ERIC Number: EJ831806
Record Type: Journal
Publication Date: 2006-Oct
Abstractor: As Provided
Reference Count: 20
How Can Engineering Education Contribute to a Sustainable Future?
Pritchard, J.; Baillie, C.
European Journal of Engineering Education, v31 n5 p555-565 Oct 2006
In the present paper we question how engineering education (and engineering) can support greater participation and inclusiveness in decision making and science and technology. We consider the work "relating" to engineering and society that is conducted by the scholars of science and technology studies, but which is rarely read or considered by the engineering educators who could draw on it. We consider the results of an initial analysis of data collected from interviews with the science, technology and society (STS) faculty across North America and Europe. STS looks at how technology affects society and how society affects technology, while engineers "create" technology. Consequently the current authors suggest that it would be of great relevance to both engineering and STS to join up the thinking across these two arenas by focusing on a question that is not privy to the disciplines: is how can we create a socially just and sustainable future for all? We shall consider questions asked in STS of technology (engineering), e.g. what is its impact on society, who owns the technology, what are the political artefacts of the technology and we consider their influence on engineering (education). Using a phenomenographic approach to the research, 12 categories of description have emerged. Three of these categories are highlighted in this paper: participation; politics and policy; and citizenship, as they reflected themes that are rarely "discussed" in engineering curricula but which appear to be uppermost in the STS arena. Participation was described in a range of ways, from approaches to participation to the case for and against it. In politics and policy much was made of the interplay between scientists and politicians and the power and knowledge games between these two arenas. Citizenship is a hotly discussed topic and is evident in a number of government agendas. Approaches to enhancing citizenship are discussed in a myriad of ventures, e.g. through public participation, being critical of information and through education. (Contains 1 figure.)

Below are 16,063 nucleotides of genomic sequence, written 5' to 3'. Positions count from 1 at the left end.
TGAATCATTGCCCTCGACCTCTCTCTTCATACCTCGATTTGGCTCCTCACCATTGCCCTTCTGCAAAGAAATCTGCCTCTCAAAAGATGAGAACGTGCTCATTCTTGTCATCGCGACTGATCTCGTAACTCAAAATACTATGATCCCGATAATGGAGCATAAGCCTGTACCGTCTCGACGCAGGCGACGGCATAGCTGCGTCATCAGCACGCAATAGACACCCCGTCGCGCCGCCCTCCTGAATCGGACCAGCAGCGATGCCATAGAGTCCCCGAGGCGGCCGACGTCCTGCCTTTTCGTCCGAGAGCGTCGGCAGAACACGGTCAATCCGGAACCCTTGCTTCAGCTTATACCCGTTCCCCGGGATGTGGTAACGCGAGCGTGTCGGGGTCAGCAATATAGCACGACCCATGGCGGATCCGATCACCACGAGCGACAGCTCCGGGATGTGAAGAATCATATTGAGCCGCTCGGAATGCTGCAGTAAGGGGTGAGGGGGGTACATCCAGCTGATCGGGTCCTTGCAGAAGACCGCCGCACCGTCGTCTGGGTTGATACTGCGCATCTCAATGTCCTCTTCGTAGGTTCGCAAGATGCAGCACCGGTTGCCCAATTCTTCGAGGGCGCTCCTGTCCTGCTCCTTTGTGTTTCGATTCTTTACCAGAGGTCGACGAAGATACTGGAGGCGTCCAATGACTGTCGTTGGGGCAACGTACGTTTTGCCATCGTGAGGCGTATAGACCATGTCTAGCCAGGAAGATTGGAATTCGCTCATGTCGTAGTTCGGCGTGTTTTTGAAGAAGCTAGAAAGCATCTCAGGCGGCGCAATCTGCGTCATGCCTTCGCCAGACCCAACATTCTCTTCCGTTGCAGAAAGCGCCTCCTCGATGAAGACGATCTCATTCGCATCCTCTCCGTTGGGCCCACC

Descriptors: Engineering Education, Citizen Participation, Science and Society, Engineering, Foreign Countries, Politics of Education, Sustainable Development, Interviews, Research and Development, Role of Education
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Publication Type: Journal Articles; Opinion Papers
Education Level: Higher Education
Authoring Institution: N/A